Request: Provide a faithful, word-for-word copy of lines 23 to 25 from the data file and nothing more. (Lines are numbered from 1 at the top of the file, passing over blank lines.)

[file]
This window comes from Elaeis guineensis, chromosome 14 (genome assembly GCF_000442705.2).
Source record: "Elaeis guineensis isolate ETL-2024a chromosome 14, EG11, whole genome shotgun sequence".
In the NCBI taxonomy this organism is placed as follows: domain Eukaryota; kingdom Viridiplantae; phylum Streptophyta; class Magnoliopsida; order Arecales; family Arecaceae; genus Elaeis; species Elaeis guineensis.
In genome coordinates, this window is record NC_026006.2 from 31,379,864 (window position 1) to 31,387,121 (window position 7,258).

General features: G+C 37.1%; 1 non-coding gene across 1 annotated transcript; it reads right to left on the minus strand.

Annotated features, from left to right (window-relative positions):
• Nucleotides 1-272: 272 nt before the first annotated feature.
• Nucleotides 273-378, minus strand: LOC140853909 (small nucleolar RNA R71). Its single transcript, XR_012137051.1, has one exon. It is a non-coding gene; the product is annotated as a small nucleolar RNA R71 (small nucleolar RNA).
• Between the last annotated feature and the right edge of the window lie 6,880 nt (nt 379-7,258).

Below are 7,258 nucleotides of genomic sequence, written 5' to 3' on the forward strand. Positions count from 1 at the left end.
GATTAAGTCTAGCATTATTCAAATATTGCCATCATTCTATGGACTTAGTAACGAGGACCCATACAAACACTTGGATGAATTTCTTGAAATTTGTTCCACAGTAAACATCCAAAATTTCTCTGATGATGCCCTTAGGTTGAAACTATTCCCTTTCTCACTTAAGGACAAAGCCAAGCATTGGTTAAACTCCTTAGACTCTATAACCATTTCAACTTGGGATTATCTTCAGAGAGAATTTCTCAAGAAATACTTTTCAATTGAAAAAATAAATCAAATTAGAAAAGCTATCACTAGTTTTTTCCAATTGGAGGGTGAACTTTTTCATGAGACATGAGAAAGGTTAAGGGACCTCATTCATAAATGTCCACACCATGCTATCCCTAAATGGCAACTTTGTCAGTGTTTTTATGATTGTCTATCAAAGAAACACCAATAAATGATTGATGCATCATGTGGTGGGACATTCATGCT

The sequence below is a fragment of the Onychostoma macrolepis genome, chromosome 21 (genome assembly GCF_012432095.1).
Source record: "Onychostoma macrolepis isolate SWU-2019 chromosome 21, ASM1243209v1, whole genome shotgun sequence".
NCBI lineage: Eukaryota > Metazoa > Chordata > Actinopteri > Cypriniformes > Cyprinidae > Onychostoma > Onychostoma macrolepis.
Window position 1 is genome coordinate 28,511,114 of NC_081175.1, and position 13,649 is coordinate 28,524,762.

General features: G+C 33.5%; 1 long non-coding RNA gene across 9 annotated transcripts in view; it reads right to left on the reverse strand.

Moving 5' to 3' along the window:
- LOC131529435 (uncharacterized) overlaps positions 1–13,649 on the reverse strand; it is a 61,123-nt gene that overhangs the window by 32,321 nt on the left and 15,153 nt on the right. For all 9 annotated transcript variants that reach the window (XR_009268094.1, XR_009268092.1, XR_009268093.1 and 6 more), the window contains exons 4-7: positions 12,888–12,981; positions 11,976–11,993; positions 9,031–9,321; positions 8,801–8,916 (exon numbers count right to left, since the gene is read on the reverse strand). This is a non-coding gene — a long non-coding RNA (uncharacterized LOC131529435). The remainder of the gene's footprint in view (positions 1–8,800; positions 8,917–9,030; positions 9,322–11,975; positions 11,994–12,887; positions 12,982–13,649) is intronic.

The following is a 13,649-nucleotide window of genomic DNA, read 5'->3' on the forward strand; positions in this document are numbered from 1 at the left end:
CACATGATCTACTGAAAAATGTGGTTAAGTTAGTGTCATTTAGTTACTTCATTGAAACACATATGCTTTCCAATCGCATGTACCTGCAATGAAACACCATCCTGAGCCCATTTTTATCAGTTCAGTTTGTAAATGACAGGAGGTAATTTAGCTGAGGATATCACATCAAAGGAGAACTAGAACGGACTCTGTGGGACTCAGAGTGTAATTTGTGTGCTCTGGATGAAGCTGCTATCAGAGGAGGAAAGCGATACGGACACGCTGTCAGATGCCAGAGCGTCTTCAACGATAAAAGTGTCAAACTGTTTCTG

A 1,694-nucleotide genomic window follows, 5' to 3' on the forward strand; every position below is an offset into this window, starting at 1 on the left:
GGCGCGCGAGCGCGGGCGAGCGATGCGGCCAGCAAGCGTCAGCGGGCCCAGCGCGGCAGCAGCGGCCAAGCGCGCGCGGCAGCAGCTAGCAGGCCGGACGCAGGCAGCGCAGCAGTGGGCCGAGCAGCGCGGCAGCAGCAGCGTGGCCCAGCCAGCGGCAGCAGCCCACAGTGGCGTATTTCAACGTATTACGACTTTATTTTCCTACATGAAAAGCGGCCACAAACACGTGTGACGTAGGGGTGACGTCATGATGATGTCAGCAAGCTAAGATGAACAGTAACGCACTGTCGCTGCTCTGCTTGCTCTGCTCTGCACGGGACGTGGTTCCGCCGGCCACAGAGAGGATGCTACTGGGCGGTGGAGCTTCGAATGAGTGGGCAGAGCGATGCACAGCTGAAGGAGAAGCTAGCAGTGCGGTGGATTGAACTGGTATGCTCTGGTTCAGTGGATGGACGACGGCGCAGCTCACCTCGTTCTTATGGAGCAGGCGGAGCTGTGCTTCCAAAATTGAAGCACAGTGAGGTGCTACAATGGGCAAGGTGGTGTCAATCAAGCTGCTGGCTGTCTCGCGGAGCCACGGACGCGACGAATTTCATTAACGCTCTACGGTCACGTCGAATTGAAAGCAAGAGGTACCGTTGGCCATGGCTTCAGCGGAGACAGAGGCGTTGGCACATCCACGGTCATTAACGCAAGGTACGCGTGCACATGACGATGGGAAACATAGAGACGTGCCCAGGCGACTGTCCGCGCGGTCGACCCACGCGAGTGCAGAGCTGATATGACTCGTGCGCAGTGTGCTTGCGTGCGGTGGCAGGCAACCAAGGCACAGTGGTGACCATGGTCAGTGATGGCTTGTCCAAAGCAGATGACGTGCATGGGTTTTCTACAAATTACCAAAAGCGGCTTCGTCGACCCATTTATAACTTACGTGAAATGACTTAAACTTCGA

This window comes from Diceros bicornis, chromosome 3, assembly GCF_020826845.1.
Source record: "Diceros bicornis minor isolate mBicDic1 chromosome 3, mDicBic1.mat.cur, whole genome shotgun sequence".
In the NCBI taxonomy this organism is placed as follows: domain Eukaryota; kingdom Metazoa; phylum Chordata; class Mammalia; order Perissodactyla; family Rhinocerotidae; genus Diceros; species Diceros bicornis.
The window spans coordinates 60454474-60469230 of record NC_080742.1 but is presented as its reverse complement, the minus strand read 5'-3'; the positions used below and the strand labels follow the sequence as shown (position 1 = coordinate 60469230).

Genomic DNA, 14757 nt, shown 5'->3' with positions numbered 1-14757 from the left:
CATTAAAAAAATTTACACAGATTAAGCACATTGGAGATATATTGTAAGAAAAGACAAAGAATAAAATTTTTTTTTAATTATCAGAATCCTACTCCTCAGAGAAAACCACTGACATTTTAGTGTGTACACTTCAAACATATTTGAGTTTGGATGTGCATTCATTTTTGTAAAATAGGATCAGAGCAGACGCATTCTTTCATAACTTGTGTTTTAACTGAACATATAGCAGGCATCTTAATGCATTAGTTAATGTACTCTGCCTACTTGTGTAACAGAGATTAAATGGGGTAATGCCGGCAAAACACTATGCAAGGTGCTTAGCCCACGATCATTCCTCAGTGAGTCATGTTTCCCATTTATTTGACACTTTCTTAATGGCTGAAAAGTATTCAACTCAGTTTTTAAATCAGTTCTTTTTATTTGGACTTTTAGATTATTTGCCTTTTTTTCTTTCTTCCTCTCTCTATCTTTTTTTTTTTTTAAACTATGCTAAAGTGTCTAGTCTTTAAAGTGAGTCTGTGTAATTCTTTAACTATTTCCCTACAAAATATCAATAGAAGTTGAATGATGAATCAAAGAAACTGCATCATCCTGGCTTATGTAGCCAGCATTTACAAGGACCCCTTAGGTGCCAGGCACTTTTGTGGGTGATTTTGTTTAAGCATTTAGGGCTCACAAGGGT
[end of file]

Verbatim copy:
This window comes from Diceros bicornis, chromosome 3, assembly GCF_020826845.1.
Source record: "Diceros bicornis minor isolate mBicDic1 chromosome 3, mDicBic1.mat.cur, whole genome shotgun sequence".
In the NCBI taxonomy this organism is placed as follows: domain Eukaryota; kingdom Metazoa; phylum Chordata; class Mammalia; order Perissodactyla; family Rhinocerotidae; genus Diceros; species Diceros bicornis.